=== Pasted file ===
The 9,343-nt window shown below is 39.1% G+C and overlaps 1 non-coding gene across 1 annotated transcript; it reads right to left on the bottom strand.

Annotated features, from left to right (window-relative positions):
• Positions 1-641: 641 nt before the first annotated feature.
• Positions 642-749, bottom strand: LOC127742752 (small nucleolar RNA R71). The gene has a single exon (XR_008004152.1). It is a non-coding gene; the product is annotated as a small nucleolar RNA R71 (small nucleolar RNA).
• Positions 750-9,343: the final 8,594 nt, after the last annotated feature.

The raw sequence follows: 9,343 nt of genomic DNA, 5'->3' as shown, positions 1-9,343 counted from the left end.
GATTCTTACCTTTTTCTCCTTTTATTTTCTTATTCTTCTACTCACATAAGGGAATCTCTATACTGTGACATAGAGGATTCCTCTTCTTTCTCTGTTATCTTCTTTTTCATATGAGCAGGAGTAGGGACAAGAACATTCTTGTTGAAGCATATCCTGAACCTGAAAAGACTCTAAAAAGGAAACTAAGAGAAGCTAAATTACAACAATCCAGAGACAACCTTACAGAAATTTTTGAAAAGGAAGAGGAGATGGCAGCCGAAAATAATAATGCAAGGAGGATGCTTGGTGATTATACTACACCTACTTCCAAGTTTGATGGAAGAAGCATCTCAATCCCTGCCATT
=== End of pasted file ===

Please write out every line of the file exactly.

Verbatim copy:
The 9,343-nt window shown below is 39.1% G+C and overlaps 1 non-coding gene across 1 annotated transcript; it reads right to left on the bottom strand.

Annotated features, from left to right (window-relative positions):
• Positions 1-641: 641 nt before the first annotated feature.
• Positions 642-749, bottom strand: LOC127742752 (small nucleolar RNA R71). The gene has a single exon (XR_008004152.1). It is a non-coding gene; the product is annotated as a small nucleolar RNA R71 (small nucleolar RNA).
• Positions 750-9,343: the final 8,594 nt, after the last annotated feature.

The raw sequence follows: 9,343 nt of genomic DNA, 5'->3' as shown, positions 1-9,343 counted from the left end.
GATTCTTACCTTTTTCTCCTTTTATTTTCTTATTCTTCTACTCACATAAGGGAATCTCTATACTGTGACATAGAGGATTCCTCTTCTTTCTCTGTTATCTTCTTTTTCATATGAGCAGGAGTAGGGACAAGAACATTCTTGTTGAAGCATATCCTGAACCTGAAAAGACTCTAAAAAGGAAACTAAGAGAAGCTAAATTACAACAATCCAGAGACAACCTTACAGAAATTTTTGAAAAGGAAGAGGAGATGGCAGCCGAAAATAATAATGCAAGGAGGATGCTTGGTGATTATACTACACCTACTTCCAAGTTTGATGGAAGAAGCATCTCAATCCCTGCCATT